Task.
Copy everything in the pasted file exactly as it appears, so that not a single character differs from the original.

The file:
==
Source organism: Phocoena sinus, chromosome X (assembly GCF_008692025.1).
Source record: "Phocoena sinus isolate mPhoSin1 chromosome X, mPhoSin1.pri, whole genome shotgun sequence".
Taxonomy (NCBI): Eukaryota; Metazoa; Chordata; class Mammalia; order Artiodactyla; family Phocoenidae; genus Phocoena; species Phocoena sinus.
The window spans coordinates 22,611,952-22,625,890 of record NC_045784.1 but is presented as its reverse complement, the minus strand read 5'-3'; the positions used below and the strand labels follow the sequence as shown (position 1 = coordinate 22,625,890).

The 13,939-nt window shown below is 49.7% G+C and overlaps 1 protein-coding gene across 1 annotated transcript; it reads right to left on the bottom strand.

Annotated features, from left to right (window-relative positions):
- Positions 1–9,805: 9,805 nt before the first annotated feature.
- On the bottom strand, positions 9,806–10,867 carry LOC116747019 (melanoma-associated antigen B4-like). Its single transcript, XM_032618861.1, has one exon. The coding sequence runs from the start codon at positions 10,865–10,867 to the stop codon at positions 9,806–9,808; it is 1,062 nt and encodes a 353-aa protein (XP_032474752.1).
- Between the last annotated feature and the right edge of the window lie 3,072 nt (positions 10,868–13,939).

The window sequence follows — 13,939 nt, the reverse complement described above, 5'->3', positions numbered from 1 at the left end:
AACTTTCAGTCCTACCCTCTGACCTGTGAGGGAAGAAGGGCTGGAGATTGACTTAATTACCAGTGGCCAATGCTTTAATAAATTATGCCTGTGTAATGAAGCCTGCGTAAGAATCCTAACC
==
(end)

Source organism: Phocoena sinus, chromosome X (assembly GCF_008692025.1).
Source record: "Phocoena sinus isolate mPhoSin1 chromosome X, mPhoSin1.pri, whole genome shotgun sequence".
Taxonomy (NCBI): Eukaryota; Metazoa; Chordata; class Mammalia; order Artiodactyla; family Phocoenidae; genus Phocoena; species Phocoena sinus.
The window spans coordinates 22,611,952-22,625,890 of record NC_045784.1 but is presented as its reverse complement, the minus strand read 5'-3'; the positions used below and the strand labels follow the sequence as shown (position 1 = coordinate 22,625,890).

The 13,939-nt window shown below is 49.7% G+C and overlaps 1 protein-coding gene across 1 annotated transcript; it reads right to left on the bottom strand.

Annotated features, from left to right (window-relative positions):
- Positions 1–9,805: 9,805 nt before the first annotated feature.
- On the bottom strand, positions 9,806–10,867 carry LOC116747019 (melanoma-associated antigen B4-like). Its single transcript, XM_032618861.1, has one exon. The coding sequence runs from the start codon at positions 10,865–10,867 to the stop codon at positions 9,806–9,808; it is 1,062 nt and encodes a 353-aa protein (XP_032474752.1).
- Between the last annotated feature and the right edge of the window lie 3,072 nt (positions 10,868–13,939).

The window sequence follows — 13,939 nt, the reverse complement described above, 5'->3', positions numbered from 1 at the left end:
AACTTTCAGTCCTACCCTCTGACCTGTGAGGGAAGAAGGGCTGGAGATTGACTTAATTACCAGTGGCCAATGCTTTAATAAATTATGCCTGTGTAATGAAGCCTGCGTAAGAATCCTAACC